A girl tells the story of how her mother killed her in Lily Hoang’s novel Underneath.
Arlene was only eleven when her mother, Martha, having already killed Arlene’s younger siblings, suffocated her in her own bed. Though Martha was sentenced to prison, Arlene endures her own type of punishment: an eternity in a place unknown, left to ponder her fate and the woman who orchestrated it. Her family’s history is one of cyclical grief and pain that escalates beyond what anyone could have imagined.
Arlene’s voice is both childlike and world weary. Her narration transforms an already chilling story into a wrenching examination of generational abuse. Martha suffered at her mother’s hands, and then passed that suffering on to her own children.
Martha’s story is horrifying on several levels. As a childhood victim of fatphobic bullying and abuse, she becomes petulant, vengeful, and convinced that no one could ever hurt more than she does—qualities that follow her into adulthood and into a string of terrible relationships. Martha cares only for Martha, and that drives her to actions that ordinary mothers would find unthinkable.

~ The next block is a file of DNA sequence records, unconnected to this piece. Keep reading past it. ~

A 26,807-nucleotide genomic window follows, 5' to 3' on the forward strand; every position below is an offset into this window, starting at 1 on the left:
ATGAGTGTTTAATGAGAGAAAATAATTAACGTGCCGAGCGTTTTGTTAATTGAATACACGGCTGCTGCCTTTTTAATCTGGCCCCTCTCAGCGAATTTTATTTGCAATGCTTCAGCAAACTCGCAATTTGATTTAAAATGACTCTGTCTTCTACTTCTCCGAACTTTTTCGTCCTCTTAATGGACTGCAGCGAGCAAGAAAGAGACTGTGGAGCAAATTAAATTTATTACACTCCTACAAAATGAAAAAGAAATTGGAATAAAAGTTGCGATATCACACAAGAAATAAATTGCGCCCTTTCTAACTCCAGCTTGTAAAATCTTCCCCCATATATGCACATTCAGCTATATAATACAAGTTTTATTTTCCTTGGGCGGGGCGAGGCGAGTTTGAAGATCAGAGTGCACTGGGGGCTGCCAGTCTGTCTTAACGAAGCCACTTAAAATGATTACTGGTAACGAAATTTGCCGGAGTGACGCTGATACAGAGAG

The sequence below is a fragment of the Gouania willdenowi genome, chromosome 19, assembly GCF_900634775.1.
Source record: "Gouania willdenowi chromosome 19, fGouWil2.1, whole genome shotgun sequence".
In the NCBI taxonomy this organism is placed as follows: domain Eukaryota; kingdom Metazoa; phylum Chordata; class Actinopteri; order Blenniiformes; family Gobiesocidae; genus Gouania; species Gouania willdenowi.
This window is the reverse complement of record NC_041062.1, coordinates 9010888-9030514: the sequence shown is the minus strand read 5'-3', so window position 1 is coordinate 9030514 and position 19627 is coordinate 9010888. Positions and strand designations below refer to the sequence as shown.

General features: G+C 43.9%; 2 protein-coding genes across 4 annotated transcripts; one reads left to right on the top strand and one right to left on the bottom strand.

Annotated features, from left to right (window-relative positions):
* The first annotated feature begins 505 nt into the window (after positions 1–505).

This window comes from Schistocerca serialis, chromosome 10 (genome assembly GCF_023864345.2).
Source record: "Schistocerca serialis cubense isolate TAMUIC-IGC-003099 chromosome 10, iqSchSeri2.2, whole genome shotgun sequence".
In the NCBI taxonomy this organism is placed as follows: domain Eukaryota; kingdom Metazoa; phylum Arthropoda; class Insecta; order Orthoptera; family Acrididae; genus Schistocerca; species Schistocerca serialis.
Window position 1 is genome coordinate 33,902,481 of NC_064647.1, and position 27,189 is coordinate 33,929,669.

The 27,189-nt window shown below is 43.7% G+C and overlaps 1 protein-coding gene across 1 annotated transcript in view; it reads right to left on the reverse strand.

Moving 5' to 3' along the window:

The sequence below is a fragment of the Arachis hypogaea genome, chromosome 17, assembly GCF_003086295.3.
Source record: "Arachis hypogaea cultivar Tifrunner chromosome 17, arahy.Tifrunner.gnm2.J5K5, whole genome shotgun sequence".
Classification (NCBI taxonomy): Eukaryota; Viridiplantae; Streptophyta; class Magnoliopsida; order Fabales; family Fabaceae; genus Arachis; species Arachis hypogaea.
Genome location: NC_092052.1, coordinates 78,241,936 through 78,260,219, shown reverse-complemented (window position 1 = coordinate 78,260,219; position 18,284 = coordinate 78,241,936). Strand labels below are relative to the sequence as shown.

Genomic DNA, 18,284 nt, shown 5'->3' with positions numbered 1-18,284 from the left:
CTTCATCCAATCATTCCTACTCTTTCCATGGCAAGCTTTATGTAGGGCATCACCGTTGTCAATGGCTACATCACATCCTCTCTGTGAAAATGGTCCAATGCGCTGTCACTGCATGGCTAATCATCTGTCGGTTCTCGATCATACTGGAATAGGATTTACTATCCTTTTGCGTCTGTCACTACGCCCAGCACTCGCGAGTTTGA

Arlene’s feelings for her mother are a surprising mix: despite her understandable anguish, she retains a hint of tenderness for the woman she calls “monster.” And yet the book’s most heartbreaking element is how preventable it all seems in retrospect. There are so many moments when something could have changed Martha for the better—or at least stopped her from killing again. Perhaps, as Arlene speculates, everything that happened was inevitable. And perhaps it doesn’t matter anyway: Arlene is dead and always will be, and Martha will always be her murderer.
Inspired by true events, Underneath is a haunting novel about the making of a serial killer.
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